Humility and Curiosity

Over the past five months, my wife and I have been adjusting to our roles as new parents. It’s a stressful gig! There are endless amounts of diapers, sleepless nights, and fits of crying for no apparent reason. Of course, there are also moments that make it all worthwhile – the smiles and giggles that now fill my phone.

Parenting comes with an immense amount of responsibility. Not only are you charged with providing for this little human, you’re supposed to raise him into a respectable adult. The pressure!

There are countless online articles listing out values we should instill on the younger generation for a better tomorrow. I know because I’ve spent quite a lot of time reading about them. Even before he was born, my wife and I were pouring over a list of 30 rules we wanted our son to adopt; maxims like: “In a game of HORSE, sometimes a simple free throw will get ’em.” and  “If you need music on the beach, you’re missing the point.”

I recently finished reading Factfulness, an insightful book about why the world is in a better place than it might appear. I have a lot of highlights from the book, but one in particular stood out as I had this idea of raising a respectable little human running through my head.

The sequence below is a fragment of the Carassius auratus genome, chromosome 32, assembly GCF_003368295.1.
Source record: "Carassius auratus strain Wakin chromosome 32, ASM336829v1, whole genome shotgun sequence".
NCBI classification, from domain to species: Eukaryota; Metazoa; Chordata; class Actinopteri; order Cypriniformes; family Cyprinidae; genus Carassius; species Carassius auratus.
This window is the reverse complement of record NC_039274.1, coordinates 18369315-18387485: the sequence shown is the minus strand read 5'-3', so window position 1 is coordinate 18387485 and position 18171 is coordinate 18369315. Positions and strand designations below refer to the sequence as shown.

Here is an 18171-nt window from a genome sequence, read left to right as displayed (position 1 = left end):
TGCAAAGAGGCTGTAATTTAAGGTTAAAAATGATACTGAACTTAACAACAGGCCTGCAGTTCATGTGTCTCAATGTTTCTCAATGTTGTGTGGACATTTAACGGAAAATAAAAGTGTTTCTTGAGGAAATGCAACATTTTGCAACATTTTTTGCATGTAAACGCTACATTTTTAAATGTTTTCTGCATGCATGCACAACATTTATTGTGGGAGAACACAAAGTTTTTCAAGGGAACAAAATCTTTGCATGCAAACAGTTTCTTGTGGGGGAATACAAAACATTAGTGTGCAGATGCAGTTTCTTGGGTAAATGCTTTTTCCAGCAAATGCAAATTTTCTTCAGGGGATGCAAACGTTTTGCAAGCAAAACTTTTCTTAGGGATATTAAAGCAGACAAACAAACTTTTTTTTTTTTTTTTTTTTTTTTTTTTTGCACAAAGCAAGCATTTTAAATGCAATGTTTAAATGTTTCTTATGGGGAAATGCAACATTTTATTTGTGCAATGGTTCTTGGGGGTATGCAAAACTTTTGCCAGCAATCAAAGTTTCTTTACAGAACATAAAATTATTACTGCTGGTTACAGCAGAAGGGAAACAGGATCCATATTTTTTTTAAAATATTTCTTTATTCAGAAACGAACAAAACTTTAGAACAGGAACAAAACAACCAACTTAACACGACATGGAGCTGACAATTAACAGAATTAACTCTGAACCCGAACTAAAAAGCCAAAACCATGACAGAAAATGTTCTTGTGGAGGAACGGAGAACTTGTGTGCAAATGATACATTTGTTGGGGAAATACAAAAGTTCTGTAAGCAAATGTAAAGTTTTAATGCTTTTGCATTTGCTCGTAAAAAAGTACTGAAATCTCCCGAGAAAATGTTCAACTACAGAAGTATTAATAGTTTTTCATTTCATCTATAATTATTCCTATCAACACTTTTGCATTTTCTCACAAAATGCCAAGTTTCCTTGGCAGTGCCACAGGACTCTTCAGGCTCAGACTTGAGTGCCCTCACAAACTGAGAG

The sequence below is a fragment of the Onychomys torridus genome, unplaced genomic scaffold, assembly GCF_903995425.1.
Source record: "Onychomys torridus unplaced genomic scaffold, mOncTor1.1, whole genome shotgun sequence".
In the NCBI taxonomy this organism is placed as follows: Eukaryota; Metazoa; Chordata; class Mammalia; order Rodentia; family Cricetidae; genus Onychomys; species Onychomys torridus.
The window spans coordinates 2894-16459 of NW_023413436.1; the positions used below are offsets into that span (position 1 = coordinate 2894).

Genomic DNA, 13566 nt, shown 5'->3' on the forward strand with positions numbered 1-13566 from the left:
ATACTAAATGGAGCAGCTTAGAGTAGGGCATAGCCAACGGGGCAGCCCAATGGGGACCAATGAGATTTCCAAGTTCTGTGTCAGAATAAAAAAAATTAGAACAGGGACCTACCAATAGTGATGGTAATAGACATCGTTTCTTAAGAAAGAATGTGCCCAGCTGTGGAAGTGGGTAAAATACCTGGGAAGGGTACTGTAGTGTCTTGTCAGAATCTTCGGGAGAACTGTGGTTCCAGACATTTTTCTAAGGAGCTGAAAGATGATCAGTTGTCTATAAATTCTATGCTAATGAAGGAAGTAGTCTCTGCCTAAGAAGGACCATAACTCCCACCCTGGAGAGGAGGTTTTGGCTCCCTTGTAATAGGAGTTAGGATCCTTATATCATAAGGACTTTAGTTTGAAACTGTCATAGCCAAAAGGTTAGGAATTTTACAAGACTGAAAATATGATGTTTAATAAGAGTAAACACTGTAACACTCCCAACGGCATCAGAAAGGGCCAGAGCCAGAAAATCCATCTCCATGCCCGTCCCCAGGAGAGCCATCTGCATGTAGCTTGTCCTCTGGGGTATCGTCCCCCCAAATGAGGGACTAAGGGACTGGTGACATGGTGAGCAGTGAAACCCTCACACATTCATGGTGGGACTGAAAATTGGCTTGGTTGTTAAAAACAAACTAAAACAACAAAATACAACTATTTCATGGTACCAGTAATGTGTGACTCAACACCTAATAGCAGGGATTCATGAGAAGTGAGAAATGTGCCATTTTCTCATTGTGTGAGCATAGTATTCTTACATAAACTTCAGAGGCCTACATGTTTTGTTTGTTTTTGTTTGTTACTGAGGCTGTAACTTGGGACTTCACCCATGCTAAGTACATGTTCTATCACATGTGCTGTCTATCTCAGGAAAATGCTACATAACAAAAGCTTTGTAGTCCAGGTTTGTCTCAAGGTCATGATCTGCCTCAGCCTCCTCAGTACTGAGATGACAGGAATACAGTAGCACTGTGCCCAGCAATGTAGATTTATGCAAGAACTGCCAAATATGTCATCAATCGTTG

Most important of all, we should be teaching our children humility and curiosity.

Adopting humility, the author describes, means that you’re willing to say “I don’t know.” You recognize the limits of your knowledge, and you’re realistic about your strengths and shortfalls. Perhaps most importantly, “it also means, when you do have an opinion, being prepared to change it when you discover new facts.”

Curiosity means constantly exploring new ideas and seeking out new information. It means “embracing facts that don’t fit your worldview and trying to understand their implications.” When you’re curious, you don’t get embarrassed when you make a mistake. Instead, you get excited and ask yourself, “How could I be so wrong about that? What can I learn from it?”

Humility, as the author states, is freeing because you can stop pretending like you know everything. Curiosity is exciting since you’re always bumping up against something new.

There are a hundreds of other values I want to pass on to our son. I want him to say “Please” and “Thank you” along with “Yes ma’am” and “No sir” like he’s from the South even though he’ll grow up in Colorado. I want him to learn the values of hard work and charity. I want him to be brave and courageous. All the values I imagine all parents want their children to embody. After reading the passage on humility and curiosity in Factfulness, I bumped those to the top of my list. They’re not all-encompassing, but they sure are a good start.

Beyond raising children, I’d posit we could all benefit from having a bit more humility and curiosity in our lives.